2) There is a demand to design (de)sorption experiments with a more realistic and well-defined selection of conditions. For example, using realistic trace concentrations of metals, water physicochemical conditions varying in the environmental range, plastic specimens fully characterized for their chemical and/or biological ageing. This would ensure more representative and intercomparable results.

3) A reliable combination of environmental samples analyses, including only the quantification of the adsorbed elements, can contribute to a more realistic reconstruction of environmental conditions in experimental settings.

The full article is available here


Binda, G.; Spanu, D.; Monticelli, D.; Pozzi, A.; Bellasi, A.; Bettinetti, R.; Carnati, S.; Nizzetto, L. (2021). Unfolding the interaction between microplastics and (trace) elements in water: A critical review. Water Research, 204, 117637. https://doi.org/10.1016/j.watres.2021.117637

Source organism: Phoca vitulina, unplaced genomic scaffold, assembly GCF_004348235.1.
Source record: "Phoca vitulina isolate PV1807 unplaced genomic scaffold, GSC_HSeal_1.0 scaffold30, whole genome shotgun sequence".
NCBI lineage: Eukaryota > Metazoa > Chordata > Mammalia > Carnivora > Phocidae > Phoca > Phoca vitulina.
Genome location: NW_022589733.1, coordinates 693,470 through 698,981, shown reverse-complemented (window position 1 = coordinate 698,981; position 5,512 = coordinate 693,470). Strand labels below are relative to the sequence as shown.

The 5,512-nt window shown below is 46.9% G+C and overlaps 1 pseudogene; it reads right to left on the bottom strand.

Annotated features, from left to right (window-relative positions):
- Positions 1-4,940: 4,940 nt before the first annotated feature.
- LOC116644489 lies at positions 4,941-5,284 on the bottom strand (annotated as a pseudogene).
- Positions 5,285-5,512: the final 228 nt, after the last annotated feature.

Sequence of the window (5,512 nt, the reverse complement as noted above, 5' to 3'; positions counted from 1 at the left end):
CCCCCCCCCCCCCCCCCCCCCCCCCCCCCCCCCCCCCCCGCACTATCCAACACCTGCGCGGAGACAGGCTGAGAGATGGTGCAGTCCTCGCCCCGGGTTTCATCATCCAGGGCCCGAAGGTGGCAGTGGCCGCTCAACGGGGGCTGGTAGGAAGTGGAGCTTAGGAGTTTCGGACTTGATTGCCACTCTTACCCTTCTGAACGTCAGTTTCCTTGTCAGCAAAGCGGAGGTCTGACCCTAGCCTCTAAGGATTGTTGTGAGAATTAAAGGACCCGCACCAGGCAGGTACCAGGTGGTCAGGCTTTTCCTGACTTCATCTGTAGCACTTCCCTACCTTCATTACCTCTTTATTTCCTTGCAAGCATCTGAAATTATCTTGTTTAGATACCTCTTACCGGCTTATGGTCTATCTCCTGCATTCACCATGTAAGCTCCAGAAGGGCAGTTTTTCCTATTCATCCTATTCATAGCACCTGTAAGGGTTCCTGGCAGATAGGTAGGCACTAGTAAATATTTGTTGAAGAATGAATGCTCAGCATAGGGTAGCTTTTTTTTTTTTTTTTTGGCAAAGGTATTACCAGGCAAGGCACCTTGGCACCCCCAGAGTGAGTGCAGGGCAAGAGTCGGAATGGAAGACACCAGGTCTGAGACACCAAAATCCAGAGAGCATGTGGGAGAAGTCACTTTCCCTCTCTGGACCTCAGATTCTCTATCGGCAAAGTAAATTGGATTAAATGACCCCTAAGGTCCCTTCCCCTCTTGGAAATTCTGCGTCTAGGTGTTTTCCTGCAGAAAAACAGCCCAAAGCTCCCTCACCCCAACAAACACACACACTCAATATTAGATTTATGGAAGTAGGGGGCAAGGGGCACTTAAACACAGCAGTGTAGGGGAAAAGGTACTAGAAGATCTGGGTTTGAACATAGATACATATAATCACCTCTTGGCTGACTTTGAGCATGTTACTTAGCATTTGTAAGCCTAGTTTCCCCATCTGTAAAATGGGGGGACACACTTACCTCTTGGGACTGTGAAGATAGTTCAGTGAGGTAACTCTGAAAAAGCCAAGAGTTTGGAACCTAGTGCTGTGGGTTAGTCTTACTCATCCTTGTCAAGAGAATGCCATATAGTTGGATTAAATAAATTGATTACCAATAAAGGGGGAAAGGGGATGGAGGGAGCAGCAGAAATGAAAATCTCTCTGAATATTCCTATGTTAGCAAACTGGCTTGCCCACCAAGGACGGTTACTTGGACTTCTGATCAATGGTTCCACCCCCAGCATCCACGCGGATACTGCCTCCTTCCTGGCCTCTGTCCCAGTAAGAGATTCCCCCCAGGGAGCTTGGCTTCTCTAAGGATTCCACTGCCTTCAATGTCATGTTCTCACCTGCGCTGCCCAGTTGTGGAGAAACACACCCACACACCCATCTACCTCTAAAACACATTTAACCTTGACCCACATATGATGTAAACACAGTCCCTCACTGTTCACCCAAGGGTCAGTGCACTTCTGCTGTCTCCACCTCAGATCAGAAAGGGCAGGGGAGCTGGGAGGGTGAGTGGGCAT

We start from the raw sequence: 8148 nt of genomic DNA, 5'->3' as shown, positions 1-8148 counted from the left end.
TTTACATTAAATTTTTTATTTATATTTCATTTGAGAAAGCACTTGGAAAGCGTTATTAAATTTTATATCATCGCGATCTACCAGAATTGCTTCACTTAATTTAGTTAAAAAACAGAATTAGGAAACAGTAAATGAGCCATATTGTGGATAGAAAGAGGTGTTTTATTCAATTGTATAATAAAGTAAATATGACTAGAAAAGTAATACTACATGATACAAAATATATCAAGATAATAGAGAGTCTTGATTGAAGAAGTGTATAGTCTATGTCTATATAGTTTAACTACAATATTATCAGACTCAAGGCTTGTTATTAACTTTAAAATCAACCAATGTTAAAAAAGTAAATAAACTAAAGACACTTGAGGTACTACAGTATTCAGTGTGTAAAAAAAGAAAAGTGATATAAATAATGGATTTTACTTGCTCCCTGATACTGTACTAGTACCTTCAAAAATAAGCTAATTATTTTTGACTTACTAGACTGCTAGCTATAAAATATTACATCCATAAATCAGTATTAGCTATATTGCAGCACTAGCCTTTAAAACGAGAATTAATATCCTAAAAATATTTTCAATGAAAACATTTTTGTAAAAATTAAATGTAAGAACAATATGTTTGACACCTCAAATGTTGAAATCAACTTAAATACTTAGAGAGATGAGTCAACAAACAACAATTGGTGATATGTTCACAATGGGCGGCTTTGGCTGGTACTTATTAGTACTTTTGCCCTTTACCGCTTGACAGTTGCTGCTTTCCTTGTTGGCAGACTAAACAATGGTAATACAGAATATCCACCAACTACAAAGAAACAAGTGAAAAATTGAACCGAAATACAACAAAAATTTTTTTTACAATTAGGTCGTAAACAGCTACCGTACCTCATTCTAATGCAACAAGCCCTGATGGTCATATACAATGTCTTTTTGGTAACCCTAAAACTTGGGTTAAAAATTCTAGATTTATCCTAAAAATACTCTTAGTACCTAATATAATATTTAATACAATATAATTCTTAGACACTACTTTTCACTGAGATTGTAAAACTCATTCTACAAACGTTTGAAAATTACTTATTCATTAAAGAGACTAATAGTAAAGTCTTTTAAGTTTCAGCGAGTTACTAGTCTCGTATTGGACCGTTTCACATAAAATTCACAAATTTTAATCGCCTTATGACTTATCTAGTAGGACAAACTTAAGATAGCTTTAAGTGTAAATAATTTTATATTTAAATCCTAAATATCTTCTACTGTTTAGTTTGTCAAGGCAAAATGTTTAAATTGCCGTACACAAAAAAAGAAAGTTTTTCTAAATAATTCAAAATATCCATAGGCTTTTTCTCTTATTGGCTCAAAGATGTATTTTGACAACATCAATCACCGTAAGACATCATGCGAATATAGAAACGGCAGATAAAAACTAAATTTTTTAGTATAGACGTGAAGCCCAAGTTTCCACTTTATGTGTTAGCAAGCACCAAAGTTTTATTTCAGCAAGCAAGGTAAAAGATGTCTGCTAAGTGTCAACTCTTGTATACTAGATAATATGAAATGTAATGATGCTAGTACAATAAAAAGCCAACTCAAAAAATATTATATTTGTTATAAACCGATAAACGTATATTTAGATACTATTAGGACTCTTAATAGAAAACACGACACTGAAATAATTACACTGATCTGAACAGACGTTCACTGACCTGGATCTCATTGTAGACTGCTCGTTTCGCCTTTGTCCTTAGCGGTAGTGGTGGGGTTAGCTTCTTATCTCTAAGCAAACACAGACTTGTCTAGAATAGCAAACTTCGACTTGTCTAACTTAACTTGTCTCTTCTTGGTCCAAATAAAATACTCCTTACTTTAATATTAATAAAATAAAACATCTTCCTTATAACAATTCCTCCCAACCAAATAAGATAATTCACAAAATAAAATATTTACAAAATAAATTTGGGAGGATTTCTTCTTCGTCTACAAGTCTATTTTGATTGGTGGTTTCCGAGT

Bradney, L.; Wijesekara, H.; Palansooriya, K. N.; Obadamudalige, N.; Bolan, N. S.; Ok, Y. S.; Rinklebe, J.; Kim, K. H.; Kirkham, M. B. (2019). Particulate plastics as a vector for toxic trace-element uptake by aquatic and terrestrial organisms and human health risk. Environment international, 131, 104937. https://doi.org/10.1016/j.envint.2019.104937

Holmes, L. A.; Turner, A; Thompson., R.C. (2012). Adsorption of trace metals to plastic resin pellets in the marine environment. Environmental Pollution, 160, 42-48. https://doi.org/10.1016/j.envpol.2011.08.052

Pořízka, P.; Brunnbauer, L.; Porkert, M.; Rozman, U.; Marolt, G.; Holub, D.; Kizovský, M.; Benešová, M.; Samek O.; Limbeck A.; Kaiser J.; Kalčíková, G. (2023). Laser-based techniques: Novel tools for the identification and characterization of aged microplastics with developed biofilm. Chemosphere, 313, 137373. https://doi.org/10.1016/j.chemosphere.2022.137373